Description

RELATED APPLICATIONS

This application claims priority from U.S. provisional application No. 60/735,522 filed on Nov. 10, 2005 and U.S. Provisional application No. 60/845,658 filed on Sep. 18, 2006 which are both incorporated by reference herein in their entirety.

FIELD OF THE INVENTION

The present invention is related to a power supply and more particularly to pulse width modulation (PWM) and pulse frequency modulation (PFM) controllers for limiting current with primary-side sensing and feedback.

BACKGROUND OF THE INVENTION

Pulse width modulation (PWM) is a conventional technology used for controlling power converters to achieve output power, voltage, and current regulation. Conventional flyback power converters include a power stage for delivering electrical power from a power source to a load, a switch in the power stage that electrically couples or decouples the load to the power source, and a switch controller coupled to the switch for controlling the on-time and off time for the switch. The on-time (TON) and off-time (TOFF) for the switch can be modified by the controller based on a feedback signal representing output power, voltage, or current. The energy is stored in the transformer core gap when the switch is on, and is transferred to the load circuit when the switch is off. Regulation can be accomplished by, among other things, measuring the output power, voltage, or current, and feeding an indicating signal back to the primary side controller, which can modify the TON-time and TOFF-time of the switch accordingly to effectively regulate the output power, voltage, or current. The switching cycle TS is the sum of the on-time TON and off-time TOFF.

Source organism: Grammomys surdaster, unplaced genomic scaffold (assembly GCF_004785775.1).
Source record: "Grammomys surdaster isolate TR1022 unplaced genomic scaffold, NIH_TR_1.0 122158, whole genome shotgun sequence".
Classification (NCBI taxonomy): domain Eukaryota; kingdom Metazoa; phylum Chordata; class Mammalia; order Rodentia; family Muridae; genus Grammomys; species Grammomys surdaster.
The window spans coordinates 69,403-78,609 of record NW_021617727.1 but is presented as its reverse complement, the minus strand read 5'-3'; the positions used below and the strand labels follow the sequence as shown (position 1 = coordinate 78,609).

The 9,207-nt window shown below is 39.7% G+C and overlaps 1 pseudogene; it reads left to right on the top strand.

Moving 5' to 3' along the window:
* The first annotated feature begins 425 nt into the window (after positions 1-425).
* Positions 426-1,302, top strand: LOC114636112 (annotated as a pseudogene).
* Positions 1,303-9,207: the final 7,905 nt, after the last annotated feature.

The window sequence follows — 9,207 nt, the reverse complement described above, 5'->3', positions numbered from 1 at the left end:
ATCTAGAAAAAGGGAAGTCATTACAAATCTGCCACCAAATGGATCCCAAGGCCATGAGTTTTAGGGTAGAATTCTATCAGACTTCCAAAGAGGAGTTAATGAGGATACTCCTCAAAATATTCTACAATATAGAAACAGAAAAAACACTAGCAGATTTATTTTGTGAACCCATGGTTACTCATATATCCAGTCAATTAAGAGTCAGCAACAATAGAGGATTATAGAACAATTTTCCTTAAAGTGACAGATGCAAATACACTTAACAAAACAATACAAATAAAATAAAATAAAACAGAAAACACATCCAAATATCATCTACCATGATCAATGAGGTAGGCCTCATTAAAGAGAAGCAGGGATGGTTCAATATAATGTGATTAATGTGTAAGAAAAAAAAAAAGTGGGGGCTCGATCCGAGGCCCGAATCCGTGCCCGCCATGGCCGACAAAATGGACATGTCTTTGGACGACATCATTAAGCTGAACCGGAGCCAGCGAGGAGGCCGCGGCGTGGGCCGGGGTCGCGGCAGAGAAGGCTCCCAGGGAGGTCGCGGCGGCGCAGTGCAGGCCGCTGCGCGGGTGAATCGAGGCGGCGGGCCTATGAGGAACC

In power supply designs, it is necessary to regulate power, voltage, or current depending upon the application. The present invention is related to the regulation of current in a mode called “Constant Current”, or (CC) mode.

One conventional power supply system involves a flyback converter that senses the output voltage directly from the secondary side of the transformer. This is called secondary sensing. FIG. 1 is an illustration of such a conventional secondary side sensing circuit.

FIG. 1 illustrates a traditional flyback power supply with secondary sensing. It is configured to regulate both voltage in constant voltage (CV) mode and current in constant current (CC) mode. The PWM controller 100 is powered by Vcc which can be derived a number of different ways from the power supply. When the PWM controller begins operation, it outputs a PWM stream to MOSFET 120, which turns on the primary current of transformer 110. As the flyback operation takes place, energy is transferred from the primary side to the secondary side of the transformer during each cycle that over time constitutes an output power to be dissipated over the Load 160. As the output voltage exceeds the sum of the zener diode 140 voltage and the drop across the forward biased diode, which is part of the opto-coupler 150, the opto-coupler diode conducts, and turns on the NPN photo-transistor that is part of the same opto-coupler 150 integrated circuit. When the transistor is turned on, this draws current that causes the controller to reduce the TON-time. In addition, there is a current sense resistor 170 that will develop a voltage drop across the base-emitter junction of transistor 130. When the load resistance 160 is decreased such that the power supply delivers the maximum current, the transistor 130 bypasses the zener diode 140, and causes current regulation.